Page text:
This guide covers:

  • popular tools and libraries for web development

This work is licensed under a Creative Commons Attribution 3.0 Unported License (including images & stylesheets). The source is available on Github.

What Version of Clojure Does This Guide Cover?

This guide covers Clojure 1.11.


The web development space for Clojure is large and still evolving. Your options start with basic server-side web applications, generating HTML from either Clojure data structures or from more traditional template files, and can go all the way to full-stack web "frameworks" where you build a "single page application" (SPA) in ClojureScript for the frontend and a Clojure-powered API for the backend.

This guide doesn't clam to be comprehensive, but it does try to cover the most popular and well-maintained options, across that spectrum.

Static Sites

Before we get into web applications, it's worth mentioning that there are several Clojure-based solutions for generating static sites.

  • cryogen - simple static site generator written in Clojure
  • stasis - some Clojure functions for creating static websites

The README for the latter lists several other options.

You can also add ClojureScript interactivity to a static site using scittle which exposes the Small Clojure Interpreter to the browser.

Note: this can even support Reagent and re-frame, which are ClojureScript wrappers around React, but without the complexity of a full-blown SPA. See UI-Focused options in the Frontend Development section below.


If you're building any backend component for a web application, you're going to need a web server and some sort of routing mechanism (mapping HTTP requests and URLs to Clojure functions that handle them).

Ring and Compojure

Perhaps the simplest and most minimal setup is to use only Ring and Compojure. To get started, see the basic web development tutorial.

In addition to the long-established Ring server library, which has an adapter for Jetty 9.4.x as the underlying web server, here are some alternatives:

  • http-kit - simple, high-performance, Ring-compatible web server
  • aleph - asynchronous communication server, including a Ring-compatible web server
  • sunng87 ring adapter - Ring adapter for Jetty 12 and 11

All three of those alternatives also support WebSockets (Ring 1.10 does not). As of this writing, Ring 1.11 is in development and will have an adapter for Jetty 11, as well as WebSocket support.

For routing, while Compojure is the most well-established and maybe most popular option, it is based on macros and some people prefer something more data-oriented, such as reitit.

HTML Templating

If you are generating HTML pages on the server, you will want a library to simplify that task.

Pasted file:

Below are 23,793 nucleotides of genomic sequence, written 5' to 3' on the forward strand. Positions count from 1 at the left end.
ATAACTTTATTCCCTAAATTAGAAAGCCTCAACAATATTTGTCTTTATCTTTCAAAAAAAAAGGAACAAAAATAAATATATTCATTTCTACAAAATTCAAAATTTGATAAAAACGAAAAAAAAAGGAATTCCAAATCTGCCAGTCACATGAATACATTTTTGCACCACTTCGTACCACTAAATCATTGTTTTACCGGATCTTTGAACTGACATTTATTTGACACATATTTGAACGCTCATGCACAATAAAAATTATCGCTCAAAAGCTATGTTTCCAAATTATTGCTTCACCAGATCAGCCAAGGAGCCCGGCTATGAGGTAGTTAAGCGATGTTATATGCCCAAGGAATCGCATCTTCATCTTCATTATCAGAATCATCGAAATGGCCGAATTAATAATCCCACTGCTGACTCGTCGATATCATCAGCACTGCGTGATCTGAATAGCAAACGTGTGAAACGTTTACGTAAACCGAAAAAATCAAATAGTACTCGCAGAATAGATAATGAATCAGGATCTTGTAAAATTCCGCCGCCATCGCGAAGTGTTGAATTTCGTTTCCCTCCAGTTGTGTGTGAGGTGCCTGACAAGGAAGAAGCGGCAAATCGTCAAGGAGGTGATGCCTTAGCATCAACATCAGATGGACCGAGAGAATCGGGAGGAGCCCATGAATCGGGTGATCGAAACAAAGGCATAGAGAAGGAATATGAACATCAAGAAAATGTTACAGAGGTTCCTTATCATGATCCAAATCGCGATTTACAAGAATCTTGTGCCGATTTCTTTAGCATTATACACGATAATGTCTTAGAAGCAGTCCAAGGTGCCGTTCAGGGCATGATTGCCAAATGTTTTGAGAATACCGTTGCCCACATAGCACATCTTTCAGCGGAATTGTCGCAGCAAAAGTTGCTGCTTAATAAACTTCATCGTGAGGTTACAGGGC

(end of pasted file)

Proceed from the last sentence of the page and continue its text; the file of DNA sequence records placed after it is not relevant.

The two most popular options are probably:

  • hiccup - generate HTML from Clojure data structures
  • selmer - Django-inspired templating library

If you are going to collaborate with frontend developers who are not familiar with Clojure, Selmer can be an excellent choice since the templates are written as HTML with a range of embedded variables, loops, and conditionals that will be familiar to anyone who has used a templating library in another language.

If you are working entirely with Clojure and ClojureScript developers, you may prefer to work mainly with Clojure data structures, and use Hiccup to generate HTML from those.

Hiccup-style data structures are also used in several ClojureScript libraries.

Frameworks and Integrated Libraries

Although Clojure eschews the idea of a "framework" in favor of composable libraries, there are a few "framework"-like options that are popular as "batteries-included" choices for web development.


Probably the most well-established choice in this category is Luminus, which is driven by a Leiningen template for creating batteries-included web applications. In its most basic form, it uses Ring, reitit, Mount, and the JBoss Undertow web server.

However, it offers options to create web application projects that use a wide variety of different libraries:

  • aleph, http-kit, or jetty for web servers
  • h2, mysql, postgres, or sqlite for traditional databases
  • datomic or xtdb for temporal databases with a datalog query language
  • mongodb for a document database
  • REST or GraphQL for APIs, with optional Swagger-UI support
  • reagent, re-frame, shadow-cljs, etc for frontend development

and many other options.


From the same author as Luminus, Kit is a lightweight, modular framework for scalable web development in Clojure. It builds on the lessons learned from Luminus and should be considered a modern alternative to it.